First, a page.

GLA, the fatty acid that keeps the heart working properly after birth

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A study published in the journal Nature reveals that breast milk intake is the essential signal for the neonatal heart to mature metabolically after birth, thereby enabling proper heart function and ensuring postnatal survival.

In the work, led by the National Cardiovascular Research Center (CNI), researchers Eva Estébanez-Perpiñá and Andrea Alegre-Martí, from the Department of Biochemistry and Molecular Biomedicine of the Faculty of Biology and the IBUB, based in the Parc Científic de Barcelona (PCB) are also participating.

In particular, the omega-6 γ -linolenic fatty acid (GLA), from breast milk, is responsible for binding to the cellular protein Retinoid X Receptor (RXR). RXR is a protein that acts as a nutritional sensor for lipids and vitamin A derivatives, altering gene expression and influencing biological functions as important as immunity, cell differentiation or metabolism. Once RXR detects maternal GLA, it launches genetic programs that equip the mitochondrion – the energy center of cells – with the proteins needed to start consuming lipids, the main source of energy in the mature heart.

«The results published in the journal Nature could have vast therapeutic implications in cardiovascular pathologies where there are mitochondrial and metabolic dysfunctions, as well as diseases related to alterations in maturational processes after birth», explains Mercedes Ricote, head of the Nuclear Receptor Signaling Group of the CNIC and research leader.

Research has found in a mouse model that both the absence of RXR in the heart and the lack of the omega-6 fatty acid GLA in breast milk prevent mitochondria from producing energy properly, leading to failure severe heart attack that ends up causing death 24 or 48 hours after birth.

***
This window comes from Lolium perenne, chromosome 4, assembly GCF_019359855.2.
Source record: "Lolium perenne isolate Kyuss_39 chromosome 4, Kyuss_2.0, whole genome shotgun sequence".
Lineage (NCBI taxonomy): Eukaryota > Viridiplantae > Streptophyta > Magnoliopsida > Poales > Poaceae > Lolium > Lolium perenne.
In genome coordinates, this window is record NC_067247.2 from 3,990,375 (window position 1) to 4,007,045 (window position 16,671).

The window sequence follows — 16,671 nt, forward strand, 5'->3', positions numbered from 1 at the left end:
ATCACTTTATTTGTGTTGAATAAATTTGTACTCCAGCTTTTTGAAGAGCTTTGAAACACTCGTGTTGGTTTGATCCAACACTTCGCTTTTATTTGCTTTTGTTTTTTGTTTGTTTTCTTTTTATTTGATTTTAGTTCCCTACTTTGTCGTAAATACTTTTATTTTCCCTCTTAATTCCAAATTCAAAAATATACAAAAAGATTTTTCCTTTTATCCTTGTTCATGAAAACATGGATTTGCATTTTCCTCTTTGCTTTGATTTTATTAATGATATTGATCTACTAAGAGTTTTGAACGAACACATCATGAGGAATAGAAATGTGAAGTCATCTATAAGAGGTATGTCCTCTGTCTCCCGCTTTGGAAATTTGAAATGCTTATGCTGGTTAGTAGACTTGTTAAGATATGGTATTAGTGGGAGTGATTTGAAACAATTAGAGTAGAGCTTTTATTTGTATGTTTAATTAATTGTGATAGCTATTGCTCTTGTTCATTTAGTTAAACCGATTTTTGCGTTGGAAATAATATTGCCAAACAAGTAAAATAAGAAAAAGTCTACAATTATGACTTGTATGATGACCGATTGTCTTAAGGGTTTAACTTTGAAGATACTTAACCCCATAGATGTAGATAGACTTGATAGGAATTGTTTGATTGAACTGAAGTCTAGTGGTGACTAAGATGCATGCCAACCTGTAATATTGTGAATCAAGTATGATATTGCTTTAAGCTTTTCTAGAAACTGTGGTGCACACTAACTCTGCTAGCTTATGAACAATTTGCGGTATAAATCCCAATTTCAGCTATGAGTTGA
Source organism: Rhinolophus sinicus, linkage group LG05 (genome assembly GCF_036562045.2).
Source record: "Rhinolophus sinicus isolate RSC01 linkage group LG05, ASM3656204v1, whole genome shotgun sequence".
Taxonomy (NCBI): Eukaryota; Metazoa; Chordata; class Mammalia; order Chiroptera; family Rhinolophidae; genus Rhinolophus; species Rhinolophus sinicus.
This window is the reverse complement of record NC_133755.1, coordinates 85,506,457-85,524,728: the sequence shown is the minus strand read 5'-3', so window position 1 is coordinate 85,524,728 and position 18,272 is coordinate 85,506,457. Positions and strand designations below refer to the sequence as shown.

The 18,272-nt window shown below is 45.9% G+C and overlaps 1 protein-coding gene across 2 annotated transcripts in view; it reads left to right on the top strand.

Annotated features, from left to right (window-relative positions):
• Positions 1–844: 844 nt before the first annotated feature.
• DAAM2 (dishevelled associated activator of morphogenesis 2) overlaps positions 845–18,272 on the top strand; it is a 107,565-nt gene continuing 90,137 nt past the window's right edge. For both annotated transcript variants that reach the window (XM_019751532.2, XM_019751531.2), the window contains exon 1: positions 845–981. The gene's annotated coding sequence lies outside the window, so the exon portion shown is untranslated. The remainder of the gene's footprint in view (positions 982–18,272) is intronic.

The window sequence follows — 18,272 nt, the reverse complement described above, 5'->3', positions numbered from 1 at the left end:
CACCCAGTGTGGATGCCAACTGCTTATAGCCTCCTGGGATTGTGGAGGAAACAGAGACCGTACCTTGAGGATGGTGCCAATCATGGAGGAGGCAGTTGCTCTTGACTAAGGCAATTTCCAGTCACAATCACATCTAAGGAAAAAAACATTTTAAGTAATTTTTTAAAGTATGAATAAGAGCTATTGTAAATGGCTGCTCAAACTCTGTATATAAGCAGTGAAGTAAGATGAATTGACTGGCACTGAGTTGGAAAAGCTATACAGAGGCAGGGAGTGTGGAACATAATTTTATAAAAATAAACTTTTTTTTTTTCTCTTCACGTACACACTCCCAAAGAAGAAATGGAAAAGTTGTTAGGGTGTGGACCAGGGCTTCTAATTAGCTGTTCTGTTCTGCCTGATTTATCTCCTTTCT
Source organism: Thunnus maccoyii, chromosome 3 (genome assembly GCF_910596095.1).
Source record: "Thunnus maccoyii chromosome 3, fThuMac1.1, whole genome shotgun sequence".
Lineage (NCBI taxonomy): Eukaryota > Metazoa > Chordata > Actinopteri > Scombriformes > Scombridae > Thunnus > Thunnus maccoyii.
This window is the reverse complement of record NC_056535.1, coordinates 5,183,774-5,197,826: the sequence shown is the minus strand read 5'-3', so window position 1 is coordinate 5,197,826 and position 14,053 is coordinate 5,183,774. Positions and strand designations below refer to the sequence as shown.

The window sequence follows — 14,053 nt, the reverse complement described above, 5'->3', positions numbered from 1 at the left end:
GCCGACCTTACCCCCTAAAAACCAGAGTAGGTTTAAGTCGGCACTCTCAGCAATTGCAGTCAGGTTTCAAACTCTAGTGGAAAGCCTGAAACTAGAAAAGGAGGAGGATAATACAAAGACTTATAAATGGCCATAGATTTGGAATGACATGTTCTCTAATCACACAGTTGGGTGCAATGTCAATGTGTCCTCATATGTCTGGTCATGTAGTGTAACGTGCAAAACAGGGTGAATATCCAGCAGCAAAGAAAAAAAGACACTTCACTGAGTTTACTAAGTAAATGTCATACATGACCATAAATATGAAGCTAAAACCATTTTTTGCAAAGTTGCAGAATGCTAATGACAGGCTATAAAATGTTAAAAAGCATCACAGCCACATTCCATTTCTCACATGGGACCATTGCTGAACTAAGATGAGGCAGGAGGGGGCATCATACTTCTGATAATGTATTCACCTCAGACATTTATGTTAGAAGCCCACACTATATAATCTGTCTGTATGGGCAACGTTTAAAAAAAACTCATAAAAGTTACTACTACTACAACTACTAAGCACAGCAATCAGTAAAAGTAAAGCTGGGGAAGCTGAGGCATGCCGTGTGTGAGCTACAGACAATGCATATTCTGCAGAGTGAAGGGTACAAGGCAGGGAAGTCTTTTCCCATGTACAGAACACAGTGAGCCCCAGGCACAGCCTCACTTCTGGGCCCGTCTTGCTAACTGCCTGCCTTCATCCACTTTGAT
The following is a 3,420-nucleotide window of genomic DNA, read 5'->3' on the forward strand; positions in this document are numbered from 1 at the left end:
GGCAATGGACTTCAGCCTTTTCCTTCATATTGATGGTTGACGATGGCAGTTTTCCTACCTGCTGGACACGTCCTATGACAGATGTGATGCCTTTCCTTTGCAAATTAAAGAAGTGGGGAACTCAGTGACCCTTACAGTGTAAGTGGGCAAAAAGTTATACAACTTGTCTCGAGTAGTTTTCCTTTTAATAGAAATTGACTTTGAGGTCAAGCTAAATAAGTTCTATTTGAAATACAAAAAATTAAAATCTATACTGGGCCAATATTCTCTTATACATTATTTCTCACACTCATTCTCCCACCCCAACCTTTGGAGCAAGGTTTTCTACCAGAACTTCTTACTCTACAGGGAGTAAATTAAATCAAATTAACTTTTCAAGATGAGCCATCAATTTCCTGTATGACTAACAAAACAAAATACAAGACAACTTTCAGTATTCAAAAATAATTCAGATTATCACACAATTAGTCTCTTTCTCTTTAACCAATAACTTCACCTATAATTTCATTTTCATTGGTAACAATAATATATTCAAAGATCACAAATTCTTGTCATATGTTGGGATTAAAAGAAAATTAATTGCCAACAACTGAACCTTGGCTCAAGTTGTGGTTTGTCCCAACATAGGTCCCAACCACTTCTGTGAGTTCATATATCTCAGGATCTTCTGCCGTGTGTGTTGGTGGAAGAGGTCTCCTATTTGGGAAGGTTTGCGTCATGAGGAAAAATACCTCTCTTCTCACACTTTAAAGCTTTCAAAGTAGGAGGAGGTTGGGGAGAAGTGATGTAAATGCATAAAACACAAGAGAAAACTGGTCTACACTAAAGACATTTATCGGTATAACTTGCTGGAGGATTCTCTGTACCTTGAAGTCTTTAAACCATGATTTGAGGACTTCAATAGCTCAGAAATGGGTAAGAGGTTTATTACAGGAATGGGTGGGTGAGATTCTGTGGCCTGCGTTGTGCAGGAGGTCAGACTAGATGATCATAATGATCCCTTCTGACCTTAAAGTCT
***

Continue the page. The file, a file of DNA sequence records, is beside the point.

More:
At the time of birth, the baby’s heart must quickly begin to produce energy to start the heartbeat in the extrauterine environment. For this reason, cardiomyocytes – contractile cells of the myocardium – need to activate the mitochondria, organelles that generate ATP (adenosine triphosphate or adenosine triphosphate) that support the cell’s bioenergetic routes. Although this process is essential for the survival of the organism, until now, little was known about the signals that trigger the physiological adaptation of the heart after birth. the heart after birth.

The work, with the expert Ana Paredes as the main author, proposes a very new angle to understand the postnatal adaptations that are triggered so that the organism meets the requirements in the extrauterine environment. The results open the possibility of modulating the activity of RXR in cardiac cells by using specific drugs, some of which have been approved by the US health authorities (FDA) for the treatment of some cancers.

In addition to the University of Barcelona and the IBUB, teams from the National Biotechnology Center and Center for Biological Research Margarita Salas Centre (CNB-CSIC, CIB-CSIC), the Complutense University of Madrid (UCM), the Institute of Functional Biology and Genomics/University of Salamanca (IBFG/USAL), the CEMBIO/CEU Sant Pau, the CIBER of Cardiovascular Diseases (CIBERCV) and the Karolinska Institute (Sweden).

The study has been funded through grants from the Ministry of Science and Innovation of Spain (MICIN), the La Marató Foundation of TV3 and the Community of Madrid.

Researchers Eva Estébanez-Perpiñá (left) and Andrea Alegre-Martí (right).

Reference Article:

Paredes, A., Justo-Méndez, R., Jiménez-Blasco, D. et al.  «γ-Linolenic acid in maternal milk drives cardiac metabolic maturation» . Nature (2023).

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